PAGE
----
What the police say

Essex Police said that in 2016, “specialist detectives from our Child Abuse Investigation Teams carried out extensive enquiries, interviewing numerous witnesses and victims.

“As a result of our review, in April 2017, a further allegation of non recent child abuse was reported. Sadly, despite extensive investigation, this has not resulted in criminal charges.”

It urged anybody with information to contact police on 101 or online, or call Crimestoppers anonymously on 0800 555111.

*All 11 episodes of Unfinished: Shoebury’s Lost Boys are available on your usual podcast provider or by visiting www.podfollow.com/unfinished-1/


For more, read:

Essex police officers face action after investigator finds ‘inexcusable’ failures in paedophile ring case

What happened when police reopened an investigation into an Essex paedophile ring?

True crime podcast investigates claims that Essex paedophile ring victims were failed

‘Relief as survivors are told payment scheme won’t affect their benefits’

Islington Tribune, 5th November 2021

Cllr Kaya Comer-Schwartz: ‘In effect, this safeguards the Support Payment Scheme settlements, so they will not affect entitlement to means-tested benefits for those who apply’

THE government has this week written to the council after months of deliberation, saying benefits claimants will not lose out if they are among the survivors who receive an abuse support scheme payment.

The Department for Work and Pensions (DWP) has now decided that payments made from the council scheme will be disregarded in their benefits calculations after survivors feared they would have their money cut.

Secretary of State Thérèse Coffey wrote to Islington Council this week to inform them of the decision after the Tribune contacted the government office about the ongoing issue.

It follows council leader Kaya Comer-Schwartz writing to the government in July urging them to come to a decision on this matter.

Donna, who did not want her surname published as she is a survivor of abuse, said: “After the meeting [in October at the Town Hall] I felt quite positive that it was going to be a better outcome for more people.”

She said she will apply for the scheme even though she is not sure if her claim will be successful as she comes under the category of “neglect”.

Donna added: “I will support anybody who needs support, regardless of whether I am successful in my scheme.”

A DWP spokesperson said: “We have already made the decision that payments from the Islington scheme will be disregarded in full, and will not affect those receiving Universal Credit or other means-tested benefits because of these payments.”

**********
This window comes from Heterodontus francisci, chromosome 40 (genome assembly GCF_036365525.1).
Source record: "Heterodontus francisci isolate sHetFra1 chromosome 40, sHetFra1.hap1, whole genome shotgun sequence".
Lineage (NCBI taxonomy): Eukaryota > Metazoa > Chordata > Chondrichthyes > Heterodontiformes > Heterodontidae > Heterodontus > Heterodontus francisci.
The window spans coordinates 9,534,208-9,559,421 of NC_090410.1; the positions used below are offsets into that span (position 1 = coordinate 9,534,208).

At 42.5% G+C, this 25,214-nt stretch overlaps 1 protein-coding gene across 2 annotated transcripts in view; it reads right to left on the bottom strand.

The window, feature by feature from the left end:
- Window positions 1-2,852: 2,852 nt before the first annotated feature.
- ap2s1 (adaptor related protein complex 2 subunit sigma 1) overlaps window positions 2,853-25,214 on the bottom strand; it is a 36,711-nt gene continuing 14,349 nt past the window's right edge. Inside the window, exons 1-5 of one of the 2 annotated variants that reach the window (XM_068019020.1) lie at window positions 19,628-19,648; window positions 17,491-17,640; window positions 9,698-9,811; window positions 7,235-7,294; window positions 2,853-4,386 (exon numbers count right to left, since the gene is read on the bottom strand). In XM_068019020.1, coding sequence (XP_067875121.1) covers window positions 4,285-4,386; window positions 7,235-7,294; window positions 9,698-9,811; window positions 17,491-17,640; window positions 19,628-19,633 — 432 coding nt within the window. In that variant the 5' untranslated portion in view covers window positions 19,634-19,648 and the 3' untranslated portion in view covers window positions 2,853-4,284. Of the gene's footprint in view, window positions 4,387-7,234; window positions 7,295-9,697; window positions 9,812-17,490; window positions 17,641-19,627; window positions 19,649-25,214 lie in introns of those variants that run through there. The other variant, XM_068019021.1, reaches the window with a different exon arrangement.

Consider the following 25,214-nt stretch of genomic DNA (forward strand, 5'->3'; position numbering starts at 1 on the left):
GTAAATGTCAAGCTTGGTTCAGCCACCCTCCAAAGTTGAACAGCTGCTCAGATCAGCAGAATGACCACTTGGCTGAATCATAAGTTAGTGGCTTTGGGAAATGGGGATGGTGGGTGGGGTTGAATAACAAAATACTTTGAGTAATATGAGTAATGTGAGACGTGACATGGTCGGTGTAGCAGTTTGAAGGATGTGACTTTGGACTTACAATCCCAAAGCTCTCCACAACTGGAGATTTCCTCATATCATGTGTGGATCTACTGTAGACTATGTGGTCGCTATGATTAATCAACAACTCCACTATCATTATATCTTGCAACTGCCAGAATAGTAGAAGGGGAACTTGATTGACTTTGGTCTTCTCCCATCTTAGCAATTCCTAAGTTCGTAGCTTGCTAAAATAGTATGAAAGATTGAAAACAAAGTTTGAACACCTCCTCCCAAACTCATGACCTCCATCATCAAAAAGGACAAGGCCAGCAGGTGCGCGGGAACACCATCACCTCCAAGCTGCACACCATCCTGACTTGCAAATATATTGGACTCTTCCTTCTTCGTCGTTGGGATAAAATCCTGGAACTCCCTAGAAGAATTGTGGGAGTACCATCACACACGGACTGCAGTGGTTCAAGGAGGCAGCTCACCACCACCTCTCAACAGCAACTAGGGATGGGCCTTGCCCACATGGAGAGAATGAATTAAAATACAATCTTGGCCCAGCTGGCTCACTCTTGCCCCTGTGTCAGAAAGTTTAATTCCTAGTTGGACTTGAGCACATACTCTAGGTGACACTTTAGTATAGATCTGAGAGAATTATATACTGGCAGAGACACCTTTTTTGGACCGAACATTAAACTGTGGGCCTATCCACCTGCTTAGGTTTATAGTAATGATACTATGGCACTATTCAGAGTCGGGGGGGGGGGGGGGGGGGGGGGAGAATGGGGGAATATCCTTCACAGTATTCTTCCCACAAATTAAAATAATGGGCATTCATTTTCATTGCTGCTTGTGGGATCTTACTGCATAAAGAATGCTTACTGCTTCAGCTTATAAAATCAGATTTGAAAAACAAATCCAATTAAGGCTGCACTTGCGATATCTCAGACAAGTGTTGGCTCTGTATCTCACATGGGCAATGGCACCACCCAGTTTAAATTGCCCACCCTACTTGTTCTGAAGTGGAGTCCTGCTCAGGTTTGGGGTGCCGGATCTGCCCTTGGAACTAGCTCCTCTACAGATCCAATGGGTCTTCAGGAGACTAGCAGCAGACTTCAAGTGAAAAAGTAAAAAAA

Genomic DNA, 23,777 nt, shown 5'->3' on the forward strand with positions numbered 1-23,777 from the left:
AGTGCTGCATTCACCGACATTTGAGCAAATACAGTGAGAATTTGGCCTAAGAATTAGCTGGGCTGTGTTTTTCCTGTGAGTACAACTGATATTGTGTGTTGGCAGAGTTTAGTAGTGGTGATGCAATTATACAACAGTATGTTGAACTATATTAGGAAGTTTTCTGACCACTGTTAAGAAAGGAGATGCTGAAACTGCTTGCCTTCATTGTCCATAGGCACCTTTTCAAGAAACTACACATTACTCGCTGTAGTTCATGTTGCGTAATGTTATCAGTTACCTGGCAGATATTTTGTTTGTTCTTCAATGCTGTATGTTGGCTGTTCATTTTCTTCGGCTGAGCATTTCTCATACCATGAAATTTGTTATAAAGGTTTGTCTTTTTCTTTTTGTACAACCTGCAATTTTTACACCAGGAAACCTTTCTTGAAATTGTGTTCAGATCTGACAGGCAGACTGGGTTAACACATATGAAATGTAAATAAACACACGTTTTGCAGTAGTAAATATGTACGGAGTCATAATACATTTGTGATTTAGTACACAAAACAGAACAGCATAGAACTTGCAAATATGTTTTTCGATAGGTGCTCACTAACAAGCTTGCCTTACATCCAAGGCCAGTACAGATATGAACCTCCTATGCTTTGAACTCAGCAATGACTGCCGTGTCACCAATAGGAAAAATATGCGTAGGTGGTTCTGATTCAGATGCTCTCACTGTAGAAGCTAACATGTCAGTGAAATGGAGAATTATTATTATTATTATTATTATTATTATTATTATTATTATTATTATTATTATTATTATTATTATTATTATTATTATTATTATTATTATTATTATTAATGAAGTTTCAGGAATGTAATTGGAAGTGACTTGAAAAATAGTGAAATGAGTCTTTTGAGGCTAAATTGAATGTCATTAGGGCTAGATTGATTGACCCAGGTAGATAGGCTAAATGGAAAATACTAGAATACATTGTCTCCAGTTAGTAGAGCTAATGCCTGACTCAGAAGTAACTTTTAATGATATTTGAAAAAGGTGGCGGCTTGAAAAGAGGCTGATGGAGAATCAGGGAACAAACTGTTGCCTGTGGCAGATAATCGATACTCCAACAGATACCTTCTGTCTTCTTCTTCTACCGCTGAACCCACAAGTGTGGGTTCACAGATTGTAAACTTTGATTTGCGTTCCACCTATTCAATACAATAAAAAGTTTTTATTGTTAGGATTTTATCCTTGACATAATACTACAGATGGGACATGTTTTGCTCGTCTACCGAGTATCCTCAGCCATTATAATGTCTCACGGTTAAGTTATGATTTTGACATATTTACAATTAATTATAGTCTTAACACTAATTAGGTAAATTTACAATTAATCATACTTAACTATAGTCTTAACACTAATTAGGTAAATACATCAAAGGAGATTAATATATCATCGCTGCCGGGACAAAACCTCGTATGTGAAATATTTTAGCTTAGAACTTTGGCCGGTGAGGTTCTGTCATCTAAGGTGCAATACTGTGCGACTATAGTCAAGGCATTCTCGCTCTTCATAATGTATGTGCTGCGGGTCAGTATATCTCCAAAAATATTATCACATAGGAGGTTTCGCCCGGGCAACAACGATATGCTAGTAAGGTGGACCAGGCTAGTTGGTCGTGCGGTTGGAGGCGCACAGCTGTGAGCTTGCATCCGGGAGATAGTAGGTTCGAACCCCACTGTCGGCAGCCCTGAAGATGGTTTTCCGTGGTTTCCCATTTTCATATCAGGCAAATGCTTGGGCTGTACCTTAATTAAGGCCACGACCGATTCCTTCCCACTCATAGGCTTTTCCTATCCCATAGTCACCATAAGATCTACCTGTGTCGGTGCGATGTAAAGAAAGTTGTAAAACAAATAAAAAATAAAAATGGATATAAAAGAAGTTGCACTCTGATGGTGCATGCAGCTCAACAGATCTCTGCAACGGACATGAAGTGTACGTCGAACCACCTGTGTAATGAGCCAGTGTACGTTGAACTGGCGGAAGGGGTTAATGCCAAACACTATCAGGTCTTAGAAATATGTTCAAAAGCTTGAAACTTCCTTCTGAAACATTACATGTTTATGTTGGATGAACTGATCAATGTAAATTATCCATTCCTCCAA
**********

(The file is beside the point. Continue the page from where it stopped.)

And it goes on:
Cllr Comer-Schwartz said: “I’m pleased that the Secretary of State has finally made the right decision, months after I wrote to the Minister for Welfare Delivery asking him to resolve this pressing issue which we have pursued for two years.

“We have had extensive correspondence and a face-to-face meeting with the Department for Work and Pensions in a bid to push them to make this critically important decision. In effect, this safeguards the Support Payment Scheme settlements, so they will not affect entitlement to means-tested benefits for those who apply.

“This uncertainty must have weighed heavily on the minds of many survivors and care-experienced adults, and I’m pleased that our close working relationship with local survivors’ groups means we could finally cut through the government’s red tape so the Support Payment Scheme can work as intended.

“Our lobbying, with Lambeth Council, means this decision will be enshrined in law in line with other similar schemes, removing a critical worry for some of society’s most vulnerable people.”

‘Abuse is abuse… money should go to the bereaved’

A WOMAN who grew up in an abusive foster care home with her sister says their childhood contributed to her sibling’s death.

The council support payment scheme was announced in October following a six-month consultation but does not include the families of survivors who died after 2017 and also excludes those who endured abuse in foster care.

Lisa, who did not want to give her surname, said: “I have never been open about my past ever, ever. This is the first time I have ever spoken about it. I am doing it on behalf of my blessed sister.

“She passed away last year but had been severely abused. She ended up with very serious mental health issues and ended up being found on the floor dead last year. Everything about her life, her past, is what contributed to her death.

“She now has a child – I have a nephew who is in care – he might now go through what she went through. Hopefully not but he is going to grow up without a mum or a family. Why shouldn’t her money go to him.”

Lisa’s sister died age 49. It would have been her birthday next week. They went into foster care in 1972. Lisa’s sister came out of foster care in 1982.

Lisa said: “I just don’t get it – abuse is abuse, it doesn’t matter who by, or if it was foster care, like we were, where we were abused over many years. She died because of a result of her childhood in care. Whether in foster care or residential care, the abuse was rife. My sister refused to speak with me for the best part of seven or eight years because of her own grief. I don’t think she felt worthy of having anyone around her.